AT&T and the Telecom Family

by on January 31, 2005

It’s official. After a week or so of speculation, SBC Communications announced that it is buying AT&T. The deal that Clinton FCC Chairman Reed Hundt once called “unthinkable” is now–pending regulatory approval–a reality.

The acquisition is a bit of a family reunion–SBC is, after all, one of the “baby bells” spun off by AT&T twenty years ago. A “Mother and Child” reunion, according to a Philadelphia Inquirer story last week. But does the deal signal a return to the old days of Ma Bell? Is the old Bell system family being revived?

Critics will no doubt suggest that–but the reality is far different. The Bell System monopoly that dominated telephone service for most of the 20th century is gone forever. In telecommunications, as elsewhere, you can’t go home again.

The fact is that AT&T is a shadow of its former self. Rather than a returning matriarch, Ma Bell is a frail, aging parent who no longer can take care of herself, and is moving in with her offspring.

AT&T’s deterioration has been steady and remarkable: from over 300,000 employees in 1994, she has only 47,000 today. She no longer dominates long-distance calling: she only has a fraction of that market, which is itself disappearing. Her wireless and cable operations are gone. She still has some assets–including a brand name–that SBC may find helpful, but could end up a burden on her child.

In any case, the old telecom familyis too far-flung and contentious ever to again get back together. The other Bell children, Verizon, BellSouth and Quest, all have their own interests. And they too may have passed their heyday. Much of their time is spent competing for attention (and subscriber lines) with their cousins from the cable TV branch of the family.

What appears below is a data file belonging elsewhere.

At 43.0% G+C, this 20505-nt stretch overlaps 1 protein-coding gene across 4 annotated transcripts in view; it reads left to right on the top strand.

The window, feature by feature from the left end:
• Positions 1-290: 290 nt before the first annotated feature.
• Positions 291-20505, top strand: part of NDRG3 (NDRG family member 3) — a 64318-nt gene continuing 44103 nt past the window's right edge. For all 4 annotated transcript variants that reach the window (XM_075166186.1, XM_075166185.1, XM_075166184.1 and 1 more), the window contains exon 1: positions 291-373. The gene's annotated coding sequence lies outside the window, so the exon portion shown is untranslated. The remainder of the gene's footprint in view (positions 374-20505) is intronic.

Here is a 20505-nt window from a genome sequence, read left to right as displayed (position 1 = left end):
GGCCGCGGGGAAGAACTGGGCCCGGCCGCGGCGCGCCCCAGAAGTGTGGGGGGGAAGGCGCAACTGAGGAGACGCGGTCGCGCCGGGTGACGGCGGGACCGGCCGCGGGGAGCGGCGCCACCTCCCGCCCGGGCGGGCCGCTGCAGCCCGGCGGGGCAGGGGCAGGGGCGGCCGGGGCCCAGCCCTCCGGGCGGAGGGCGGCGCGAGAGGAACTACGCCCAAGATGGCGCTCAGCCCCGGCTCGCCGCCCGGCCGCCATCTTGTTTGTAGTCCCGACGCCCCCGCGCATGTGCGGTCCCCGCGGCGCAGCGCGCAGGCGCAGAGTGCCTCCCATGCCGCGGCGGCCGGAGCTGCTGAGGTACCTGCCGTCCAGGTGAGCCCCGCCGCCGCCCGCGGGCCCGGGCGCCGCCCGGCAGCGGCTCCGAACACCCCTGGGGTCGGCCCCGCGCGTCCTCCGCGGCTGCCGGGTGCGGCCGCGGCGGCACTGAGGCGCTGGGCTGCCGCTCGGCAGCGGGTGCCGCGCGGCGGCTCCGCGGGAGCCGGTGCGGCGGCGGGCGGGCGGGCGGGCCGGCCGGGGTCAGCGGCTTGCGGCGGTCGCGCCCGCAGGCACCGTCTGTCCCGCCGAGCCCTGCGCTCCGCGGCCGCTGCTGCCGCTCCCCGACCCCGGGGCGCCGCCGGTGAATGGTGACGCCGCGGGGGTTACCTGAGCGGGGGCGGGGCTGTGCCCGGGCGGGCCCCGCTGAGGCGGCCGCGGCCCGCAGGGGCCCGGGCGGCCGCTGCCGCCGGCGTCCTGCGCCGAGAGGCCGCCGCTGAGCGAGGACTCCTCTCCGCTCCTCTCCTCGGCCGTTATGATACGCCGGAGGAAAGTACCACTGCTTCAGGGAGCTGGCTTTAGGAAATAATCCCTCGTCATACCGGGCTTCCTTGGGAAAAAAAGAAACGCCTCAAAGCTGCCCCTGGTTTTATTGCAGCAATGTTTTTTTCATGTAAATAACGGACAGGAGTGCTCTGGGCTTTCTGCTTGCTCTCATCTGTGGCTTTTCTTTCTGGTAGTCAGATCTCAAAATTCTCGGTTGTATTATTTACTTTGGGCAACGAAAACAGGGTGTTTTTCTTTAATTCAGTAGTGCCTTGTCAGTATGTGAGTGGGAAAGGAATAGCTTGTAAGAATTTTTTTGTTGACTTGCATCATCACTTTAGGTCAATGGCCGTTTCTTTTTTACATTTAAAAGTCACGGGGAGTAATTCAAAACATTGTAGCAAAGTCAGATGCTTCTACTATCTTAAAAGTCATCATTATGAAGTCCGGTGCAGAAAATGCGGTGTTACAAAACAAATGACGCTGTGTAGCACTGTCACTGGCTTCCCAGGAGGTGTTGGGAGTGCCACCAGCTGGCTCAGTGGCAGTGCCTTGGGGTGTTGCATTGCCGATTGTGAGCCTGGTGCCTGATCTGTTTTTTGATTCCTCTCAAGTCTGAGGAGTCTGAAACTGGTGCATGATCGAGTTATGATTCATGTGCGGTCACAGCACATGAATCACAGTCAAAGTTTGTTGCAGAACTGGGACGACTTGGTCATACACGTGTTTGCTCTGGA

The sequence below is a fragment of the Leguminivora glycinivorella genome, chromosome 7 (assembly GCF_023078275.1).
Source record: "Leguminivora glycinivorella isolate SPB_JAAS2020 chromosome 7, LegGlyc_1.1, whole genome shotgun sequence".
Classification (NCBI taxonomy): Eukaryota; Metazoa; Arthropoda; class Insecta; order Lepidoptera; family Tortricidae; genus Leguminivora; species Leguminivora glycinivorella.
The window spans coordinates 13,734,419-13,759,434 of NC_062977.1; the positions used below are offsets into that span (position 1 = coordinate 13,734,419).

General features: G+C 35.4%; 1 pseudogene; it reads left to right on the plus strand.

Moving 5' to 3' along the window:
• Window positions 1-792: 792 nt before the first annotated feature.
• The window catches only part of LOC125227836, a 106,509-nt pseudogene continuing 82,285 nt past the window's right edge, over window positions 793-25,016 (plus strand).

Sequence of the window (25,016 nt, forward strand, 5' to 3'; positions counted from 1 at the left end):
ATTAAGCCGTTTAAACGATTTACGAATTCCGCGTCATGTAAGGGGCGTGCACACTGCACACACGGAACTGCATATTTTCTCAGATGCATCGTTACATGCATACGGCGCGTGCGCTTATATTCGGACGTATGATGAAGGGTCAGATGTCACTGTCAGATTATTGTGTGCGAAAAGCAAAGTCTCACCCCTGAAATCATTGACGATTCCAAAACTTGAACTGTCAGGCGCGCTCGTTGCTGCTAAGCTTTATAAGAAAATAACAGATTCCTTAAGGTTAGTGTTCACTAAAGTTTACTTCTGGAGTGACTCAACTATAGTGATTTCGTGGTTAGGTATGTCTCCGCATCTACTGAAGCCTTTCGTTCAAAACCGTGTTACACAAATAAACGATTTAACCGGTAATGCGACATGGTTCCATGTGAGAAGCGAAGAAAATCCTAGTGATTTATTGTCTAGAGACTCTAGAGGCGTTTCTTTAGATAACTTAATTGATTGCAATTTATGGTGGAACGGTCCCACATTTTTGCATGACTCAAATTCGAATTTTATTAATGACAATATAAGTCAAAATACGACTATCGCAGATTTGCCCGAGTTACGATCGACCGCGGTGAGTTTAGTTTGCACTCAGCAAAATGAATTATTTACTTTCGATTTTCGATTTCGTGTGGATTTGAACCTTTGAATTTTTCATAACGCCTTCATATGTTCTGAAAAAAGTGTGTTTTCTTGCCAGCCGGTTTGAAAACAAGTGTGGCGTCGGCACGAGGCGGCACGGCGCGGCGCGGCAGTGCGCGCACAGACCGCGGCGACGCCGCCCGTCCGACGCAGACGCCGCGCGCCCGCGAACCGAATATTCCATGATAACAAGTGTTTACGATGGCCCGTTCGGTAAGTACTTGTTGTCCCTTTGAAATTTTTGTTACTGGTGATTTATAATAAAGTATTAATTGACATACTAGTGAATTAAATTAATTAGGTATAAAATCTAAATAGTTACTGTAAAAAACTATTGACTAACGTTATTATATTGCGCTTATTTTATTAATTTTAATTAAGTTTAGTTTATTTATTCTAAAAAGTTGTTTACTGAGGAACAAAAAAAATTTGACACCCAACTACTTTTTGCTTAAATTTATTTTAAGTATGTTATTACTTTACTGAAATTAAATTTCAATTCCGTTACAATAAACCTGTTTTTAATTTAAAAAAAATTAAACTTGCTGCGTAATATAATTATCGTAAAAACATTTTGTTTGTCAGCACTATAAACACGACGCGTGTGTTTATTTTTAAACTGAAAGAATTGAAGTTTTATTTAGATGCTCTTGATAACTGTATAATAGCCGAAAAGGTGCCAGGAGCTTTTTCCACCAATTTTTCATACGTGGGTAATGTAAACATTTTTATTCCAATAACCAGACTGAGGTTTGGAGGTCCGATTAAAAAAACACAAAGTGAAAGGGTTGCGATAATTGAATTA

The biggest headaches, however, are coming from a younger generation of firms–providing wireless service. Many of this new generation have kept their ties to their Bell parents, but not all. In any case, the wireless generation is too numerous and energetic to even consider a family reunion. And some even younger members of the family–providing Internet telephony and other digital services–are too rebellious to even think about family ties.

AT&T’s acquisition is a landmark moment for the telecom family. But rather than a time for worry that it is heading for the old materalistic ways of the past, its a time for reflection on how much the family has changed for the better.

The trends leading to today’s deal have been good for consumers and good for the economy. Today’s telecommunications industry is increasingly competitive and diverse. Far from threatening those trends, SBC’s acquisition of AT&T merely underscores them. It should be approved by regulators without delay.

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